Tag Archives: Mohawk Ironworkers

Mohawk Ironworkers: Training for Steel

How does someone become an ironworker? It is not like it was decades ago; nowadays you need considerable formal training.

Episode 4 of Mohawk Ironworkers gives us the inside scoop on how to become an ironworker. Elder and retired ironworker Paul Deer—and my personal favourite in this series—shares how things were done in the past. There was nowhere to go to learn, so the skills were shared through family. Fathers taught sons and uncles taught nephews … it was in the blood. Today, you need 1,000 hours of training along with thousands of hours more as an apprentice before you can become a certified Journeyman Ironworker.

We visit a couple of schools that provide this training in Quebec. One such program is offered jointly by Kahnawa:ke and the Local 711 Ironworkers Union. The nine-month in-class program covers the schooling and gives students an opportunity to learn their craft safely in a controlled environment. Upon completion, candidates must find their own apprenticeship positions in order to gain enough hours to finally be tested and certified.

Another program is offered in Akwesasne, offering both apprentice and probationary training for ironworkers. This allows students to receive supervised on the job training in preparation for unionization.

Some of the students are showcased, with many of them coming from long lines of ironworkers. I found it interesting that physical fitness was a part of the training program. It makes absolute sense that you be physically able to manoeuvre at the heights that these men and women do but I was surprised this was a part of the actual training.

Mohawk Ironworkers airs Tuesdays at 7 p.m. ET on APTN.


Mohawk Ironworkers — Ultimate Ironworker

We have ultimate fighters and ultimate frisbee, so it is entirely suitable that there are Ultimate Ironworker competitions too, showcased during Tuesday’s new episode of Mohawk Ironworkers.

Mike Swamp has been organizing the Ultimate Ironworker competition in Akwesasne for 13 years; the annual competition gives ironworkers the opportunity to come together and turn work into games. Competitors come from across the eastern U.S. and Canada to showcase their skills in such events as knot tying, rivet tossing and column climbing.

Among the competitors are some familiar faces, including Bill “Moon Over Manhattan” Sears from Akwesasne, but this is to be expected as this is a tightly knit community of workers. This day of competition is a celebration of skills and camaraderie, brought to life via clips from the 2015 competition, exhibiting their brotherhood. Before the games begin these hard working men and women take time to recognize those lost in the last year. One worker who was especially noticed was Angus Adams, a man whose legacy in ironworking continues in his grandson Brandon Benedict.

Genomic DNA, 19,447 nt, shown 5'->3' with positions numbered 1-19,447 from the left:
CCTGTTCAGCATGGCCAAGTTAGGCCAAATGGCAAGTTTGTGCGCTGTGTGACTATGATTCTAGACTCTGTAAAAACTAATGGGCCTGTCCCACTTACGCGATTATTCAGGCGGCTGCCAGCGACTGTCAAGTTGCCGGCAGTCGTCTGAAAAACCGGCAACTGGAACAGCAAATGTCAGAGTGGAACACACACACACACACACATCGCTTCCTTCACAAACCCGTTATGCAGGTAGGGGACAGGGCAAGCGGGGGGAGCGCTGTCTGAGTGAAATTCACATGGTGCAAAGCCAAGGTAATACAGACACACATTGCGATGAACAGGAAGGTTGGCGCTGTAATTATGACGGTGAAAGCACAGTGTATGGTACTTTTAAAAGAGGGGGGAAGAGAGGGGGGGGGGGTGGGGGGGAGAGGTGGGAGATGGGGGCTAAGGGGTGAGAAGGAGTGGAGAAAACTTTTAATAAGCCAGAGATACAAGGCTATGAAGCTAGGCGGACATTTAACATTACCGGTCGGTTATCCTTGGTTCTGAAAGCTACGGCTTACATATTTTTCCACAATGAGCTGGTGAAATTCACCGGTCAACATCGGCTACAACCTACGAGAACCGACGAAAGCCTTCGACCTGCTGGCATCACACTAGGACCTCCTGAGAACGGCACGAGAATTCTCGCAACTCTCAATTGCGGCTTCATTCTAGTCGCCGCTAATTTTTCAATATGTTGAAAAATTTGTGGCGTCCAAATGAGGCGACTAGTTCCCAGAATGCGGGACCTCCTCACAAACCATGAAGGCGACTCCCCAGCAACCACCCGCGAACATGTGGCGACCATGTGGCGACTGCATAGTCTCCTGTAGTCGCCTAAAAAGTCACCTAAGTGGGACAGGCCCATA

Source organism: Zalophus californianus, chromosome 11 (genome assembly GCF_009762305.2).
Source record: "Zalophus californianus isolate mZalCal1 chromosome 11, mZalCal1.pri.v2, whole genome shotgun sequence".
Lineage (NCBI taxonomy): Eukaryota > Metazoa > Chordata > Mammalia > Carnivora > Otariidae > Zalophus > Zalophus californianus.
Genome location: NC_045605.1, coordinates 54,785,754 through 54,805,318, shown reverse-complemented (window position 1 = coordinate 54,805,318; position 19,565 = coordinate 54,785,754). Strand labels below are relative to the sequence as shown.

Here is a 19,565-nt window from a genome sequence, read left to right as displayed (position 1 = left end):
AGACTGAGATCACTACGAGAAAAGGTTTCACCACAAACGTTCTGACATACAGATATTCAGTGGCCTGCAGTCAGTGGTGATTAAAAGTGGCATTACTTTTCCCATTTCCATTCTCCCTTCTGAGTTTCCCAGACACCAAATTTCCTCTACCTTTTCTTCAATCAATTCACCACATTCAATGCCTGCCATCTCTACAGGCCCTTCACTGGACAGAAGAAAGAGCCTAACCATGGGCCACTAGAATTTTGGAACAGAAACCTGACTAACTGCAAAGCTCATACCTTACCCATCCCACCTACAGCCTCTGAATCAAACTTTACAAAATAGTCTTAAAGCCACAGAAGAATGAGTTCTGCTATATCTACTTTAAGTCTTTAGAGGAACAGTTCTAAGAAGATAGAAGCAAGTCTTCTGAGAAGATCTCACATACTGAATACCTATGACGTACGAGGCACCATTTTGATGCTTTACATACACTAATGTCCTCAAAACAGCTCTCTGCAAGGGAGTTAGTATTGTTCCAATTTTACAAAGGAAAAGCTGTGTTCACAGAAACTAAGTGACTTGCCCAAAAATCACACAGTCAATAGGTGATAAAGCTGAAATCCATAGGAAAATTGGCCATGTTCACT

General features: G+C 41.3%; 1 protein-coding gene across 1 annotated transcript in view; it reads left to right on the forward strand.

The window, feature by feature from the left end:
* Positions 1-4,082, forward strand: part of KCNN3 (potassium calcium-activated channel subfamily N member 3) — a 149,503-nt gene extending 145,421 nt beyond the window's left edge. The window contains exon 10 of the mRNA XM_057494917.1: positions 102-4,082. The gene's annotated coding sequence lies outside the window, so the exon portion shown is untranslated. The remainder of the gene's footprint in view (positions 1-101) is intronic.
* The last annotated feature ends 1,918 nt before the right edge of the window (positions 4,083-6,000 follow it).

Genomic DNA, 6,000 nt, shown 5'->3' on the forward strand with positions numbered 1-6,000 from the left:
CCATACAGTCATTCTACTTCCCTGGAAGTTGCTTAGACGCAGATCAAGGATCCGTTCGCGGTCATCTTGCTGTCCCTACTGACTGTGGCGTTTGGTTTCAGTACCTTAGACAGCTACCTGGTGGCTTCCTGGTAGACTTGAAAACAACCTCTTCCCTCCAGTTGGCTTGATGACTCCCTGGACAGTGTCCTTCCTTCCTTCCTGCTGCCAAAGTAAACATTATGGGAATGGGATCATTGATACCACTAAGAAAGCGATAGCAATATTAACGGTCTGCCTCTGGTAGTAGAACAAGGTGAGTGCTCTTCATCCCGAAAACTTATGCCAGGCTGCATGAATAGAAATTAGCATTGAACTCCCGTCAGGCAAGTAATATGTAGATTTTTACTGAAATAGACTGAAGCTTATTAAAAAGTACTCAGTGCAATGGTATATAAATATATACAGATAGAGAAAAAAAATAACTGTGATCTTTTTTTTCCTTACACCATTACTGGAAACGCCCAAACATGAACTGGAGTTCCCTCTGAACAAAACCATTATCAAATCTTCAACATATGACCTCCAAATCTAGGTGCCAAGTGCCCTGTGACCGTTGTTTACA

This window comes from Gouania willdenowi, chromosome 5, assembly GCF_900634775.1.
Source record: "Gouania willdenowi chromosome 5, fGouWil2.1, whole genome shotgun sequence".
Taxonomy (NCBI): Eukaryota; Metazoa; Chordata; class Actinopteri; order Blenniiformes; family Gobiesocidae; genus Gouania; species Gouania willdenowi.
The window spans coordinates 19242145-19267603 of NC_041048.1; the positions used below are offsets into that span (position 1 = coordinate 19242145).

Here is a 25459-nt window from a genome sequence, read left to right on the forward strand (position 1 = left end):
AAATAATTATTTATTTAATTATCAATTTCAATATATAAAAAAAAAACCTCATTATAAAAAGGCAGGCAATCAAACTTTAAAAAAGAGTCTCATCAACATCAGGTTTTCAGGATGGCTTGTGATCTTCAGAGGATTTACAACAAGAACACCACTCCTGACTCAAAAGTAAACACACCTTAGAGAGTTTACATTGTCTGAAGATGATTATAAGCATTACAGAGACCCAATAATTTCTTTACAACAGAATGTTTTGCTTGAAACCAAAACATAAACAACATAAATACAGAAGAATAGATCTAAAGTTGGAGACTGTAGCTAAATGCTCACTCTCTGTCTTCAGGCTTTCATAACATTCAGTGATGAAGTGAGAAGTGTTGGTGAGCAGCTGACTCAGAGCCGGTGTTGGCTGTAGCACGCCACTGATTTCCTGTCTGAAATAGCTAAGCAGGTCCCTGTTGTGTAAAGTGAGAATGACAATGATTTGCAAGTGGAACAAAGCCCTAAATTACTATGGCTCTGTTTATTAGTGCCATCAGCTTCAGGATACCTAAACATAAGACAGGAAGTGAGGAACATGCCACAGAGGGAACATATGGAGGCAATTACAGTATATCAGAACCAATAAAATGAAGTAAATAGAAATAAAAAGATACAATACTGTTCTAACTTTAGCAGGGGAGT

Tuesday’s episode, although informative, felt weak. Yes, we gained insight into the brotherhood of these brave skywalkers, and how knowledge is passed from one generation to the next. I did enjoy the segments explained by elder and retired Mohawk ironworker Paul Deer from Kahnewa:ke, listening to him explain how each of the activities related to the job.

Mohawk Ironworkers airs Tuesdays at 7 p.m. ET on APTN.


Mohawk Ironworkers recalls The World Trade Center and 9/11

As we are approaching the 15th anniversary of the 9/11 disaster, it is appropriate APTN’s Mohawk Ironworkers begins with stories of the World Trade Centre.

I have a number of friends from New York, and one who worked at  Ground Zero mere days after 9/11. When I mentioned this episode to him he said, “They [the Ironworkers] walked into the hazards side by side with firefighters and cops without hesitation. There were lives to save. A job to do.” He calls them heroes.

Peter J. Stacey, Randy J. Horn and Chris Beauvais  from Kahnawa:ke, and Bill Sears from Ahkwesahsne (who claims to be the infamous “Moon Over Manhattan”) are featured in the first segment of the debut. All were involved in the building of the original twin towers and recount their experiences during the construction, sharing a number of entertaining anecdotes. They also share grief following the destruction of the towers. For them, the loss was incredibly personal.

Chris Beauvais, who spent four long months on the cleanup and recovery, was one of the first on site following the collapse. He had been working nearby on another building at the time and explains, “All of the ironworkers went down there. That’s our job. It’s iron and we know how to play with it.”

In the third and final segment, we visit with Preston Horn, Kevin McComber and John McGowen, all from Kahnawa:ke. All three are currently working on the New World Trade Center and speak of their pride in the brotherhood of Mohawk ironworkers, and of being a part of the construction of World One.

The episode also gives a brief overview of the construction of the towers and describes the many innovative techniques that were unique to the construction of the original World Trade Center.

This was a good start to the series, demonstrating the long connection Mohawks have had with the skyline of New York City.  As we are approaching the eve of the anniversary, I would like to close simply with one other thought that my friend shared: “To those iron workers who waded into the horrors with all of us first responders … thank you.”

Mohawk Ironworkers airs Tuesdays at 7 p.m. ET on APTN.